PILOT EPISODE REVIEW
When Jeremy begins receiving messages from the grave he finds himself caught in a "mobius trip" while participating in an experimental form of psychedelic therapy.
Sign me up! As far as I've ever understood it, the purpose of a TV series pilot episode is to show the promise and potential of what can be done with the story and to generate some genuine interest right from the very first moments. I can say wholeheartedly that "DOSE" has accomplished all that and more within its initial episode – I need a lot more of this show, and as quickly as I can get it, tyvm!
RIGHT FROM THE GET-GO ON EPISODE 1 YOU CAN TELL THIS IS CERTAINLY MUCH MORE THAN A PASSION PROJECT.
This warped moment in television is brought to you by writer/director Peter P Clark, who has done an exceptional job in bringing this story to the screen in a way that will excite viewers immediately. As to the reasons, that is? There are many. You could cite the impressive writing and idea at the core of it all; you could point towards the exceptional casting and acting you'll find; you could also thank the reliable way "DOSE" is shot and shown to us onscreen as well. But, in a nutshell, it's truly got everything it needs to succeed straight outta the gate and will exceed your impressions of what a pilot can be like to watch in the majority of cases out there. Even in the best of the best from your primetime lineup, it can often feel like you have to slug it out and stick with a great idea until the end of season one is finished - so that the show you think you like will actually get itself a budget and find its true potential, but that doesn't seem to be the case with "DOSE" at all. Right from the get-go on Episode 1 Psilocybin "Ghost In The Mushroom," you can tell this is certainly much more than a passion project. The quality is present everywhere you look and accounted for within every scene, from the script to the execution all-around.
I am, to say the least, incredibly interested in where this story goes from here. I love the concept of 'the journey room' where our main character Jeremy (Dominic Bogart), goes for his experimental psychedelic therapy treatment, and I think there's a ton that can be done with that aspect of this show's storyline. Overall, the character of Jeremy is a big win for this show as is Dominic - the actor who plays him. You'll see an intense scene with him breaking down/raging in a hot tub within this first episode that will easily have you convinced he's got what it takes to be the leading role for this show. A lot of what he's railing against in that particular scene has a technological thread to it, which continues to play a curious part in this story as it carries on while also making valid social commentary about our increasing addiction to it. Revealed to us largely through the use of phones and our zombie-esque way of using them, you'll really dig how Clark has written them into the fabric of the storyline.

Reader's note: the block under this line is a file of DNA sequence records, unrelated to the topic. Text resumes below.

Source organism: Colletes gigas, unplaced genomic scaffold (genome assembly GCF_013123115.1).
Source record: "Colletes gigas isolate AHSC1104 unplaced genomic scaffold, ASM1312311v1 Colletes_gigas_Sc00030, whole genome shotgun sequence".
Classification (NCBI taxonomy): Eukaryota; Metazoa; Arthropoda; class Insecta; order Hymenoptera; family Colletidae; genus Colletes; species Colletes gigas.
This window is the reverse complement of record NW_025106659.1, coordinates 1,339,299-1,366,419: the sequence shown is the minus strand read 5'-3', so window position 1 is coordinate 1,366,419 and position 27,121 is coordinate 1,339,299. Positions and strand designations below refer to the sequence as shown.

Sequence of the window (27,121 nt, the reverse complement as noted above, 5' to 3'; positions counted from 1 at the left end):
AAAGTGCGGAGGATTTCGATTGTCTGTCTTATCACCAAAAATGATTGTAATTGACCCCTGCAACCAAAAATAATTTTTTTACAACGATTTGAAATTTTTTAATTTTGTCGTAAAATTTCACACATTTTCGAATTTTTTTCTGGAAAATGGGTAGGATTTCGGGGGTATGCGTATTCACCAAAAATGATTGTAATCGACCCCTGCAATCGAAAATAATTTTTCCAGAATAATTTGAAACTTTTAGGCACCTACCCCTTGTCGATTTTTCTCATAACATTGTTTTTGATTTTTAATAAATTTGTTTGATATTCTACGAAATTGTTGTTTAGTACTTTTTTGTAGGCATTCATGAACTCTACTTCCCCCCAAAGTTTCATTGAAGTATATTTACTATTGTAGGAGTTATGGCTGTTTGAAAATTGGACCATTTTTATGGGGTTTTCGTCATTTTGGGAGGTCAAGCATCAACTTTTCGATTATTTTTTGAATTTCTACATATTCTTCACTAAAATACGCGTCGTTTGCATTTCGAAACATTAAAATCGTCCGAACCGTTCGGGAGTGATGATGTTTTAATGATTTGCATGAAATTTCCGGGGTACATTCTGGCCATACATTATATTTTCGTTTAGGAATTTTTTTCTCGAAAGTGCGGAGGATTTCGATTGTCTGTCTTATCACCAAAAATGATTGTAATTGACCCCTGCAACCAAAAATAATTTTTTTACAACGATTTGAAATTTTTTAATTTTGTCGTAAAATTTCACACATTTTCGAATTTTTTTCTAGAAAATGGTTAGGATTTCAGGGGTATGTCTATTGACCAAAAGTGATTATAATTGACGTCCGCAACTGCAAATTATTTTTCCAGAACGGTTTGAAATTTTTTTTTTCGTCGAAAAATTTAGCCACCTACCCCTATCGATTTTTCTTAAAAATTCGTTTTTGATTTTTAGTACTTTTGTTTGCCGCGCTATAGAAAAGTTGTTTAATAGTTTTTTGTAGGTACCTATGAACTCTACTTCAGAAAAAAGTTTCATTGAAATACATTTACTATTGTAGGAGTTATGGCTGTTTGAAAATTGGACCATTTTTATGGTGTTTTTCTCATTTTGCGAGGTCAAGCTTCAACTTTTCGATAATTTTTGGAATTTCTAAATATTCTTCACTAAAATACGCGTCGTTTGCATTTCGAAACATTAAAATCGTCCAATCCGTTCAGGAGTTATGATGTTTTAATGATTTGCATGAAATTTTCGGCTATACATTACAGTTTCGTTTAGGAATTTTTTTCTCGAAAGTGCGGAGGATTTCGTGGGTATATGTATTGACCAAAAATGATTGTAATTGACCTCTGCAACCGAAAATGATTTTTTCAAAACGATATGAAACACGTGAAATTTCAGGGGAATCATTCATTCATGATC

THEY'VE GOT A REAL ASSET IN HOW CLARK WRITES AND DIRECTS AND IF ANYONE CAN PULL IT OFF, I'D IMAGINE THAT HE COULD DO IT.
From the messages that seem to come from beyond the grave, to the way that Jeremy pukes phones straight outta his mouth on a night where he's completely out of control…again, there's a whole lot more than can be done with this conceptually as the show carries on from here.
I like the aspects of how Jeremy takes the highest dosage that has ever been administered to a patient of this experimental clinic inside 'the journey room' – and I love the fact that, while we have this notion that the doctors found within it are there to help our main character recover and heal from an excruciating past trauma, we also get the sense they have their own agenda too.
Where I think "DOSE" has a major choice to make surrounds the character of Emily and what can be done with her going forward from here. I don't want to give too much away, so I won't lay out too many details about her storyline other than to say that what we experience in DOSE is technically post-Emily. And I want to be crystal-clear about just how crucial she is to this show's success – I felt like she might have stolen nearly every scene that she was in; she's an essential part of what made this all work as incredibly well as it does. So, in my opinion, "DOSE" needs Emily (Christine Jones) like we need water. There is plenty of room to keep her storyline a part of the show's future, though it's definitely going to prove to be a challenge and will make the writing of this series a whole lot trickier for sure. That being said, when you've got gold, you don't just throw it away – Christine's take on Emily was true perfection. Whatever has to be done in order for her to become not just a piece of this story, but somehow remain one of the show's most active characters, should definitely be explored. That's not gonna be easy to do, but if there's one thing that Episode 1 Psilocybin "Ghost In The Mushroom" makes clear, it's that they've got a real asset in how Clark writes and directs, and if anyone can pull it off, I'd imagine that he can do it.
I'M GOING TO GIVE "DOSE" A FULL GREEN LIGHT FROM ME, AND A STRONG FOUR STARS OUT OF FIVE.
Like I was saying at the start, with what my impression of what a pilot should be like to experience, this show checked all the right boxes for sure, and like everything we watch, we assume things will always get even better than where they began. If that's the case for "DOSE" and the clever way this show blurs the lines between the past and present, the potential for it going from great to greater is certainly likely. I'm going to give "DOSE" a full green light from me, and a strong four stars out of five – I already like where it's at for sure. I can see the potential for where it can go from here, and I'm stoked to see more.
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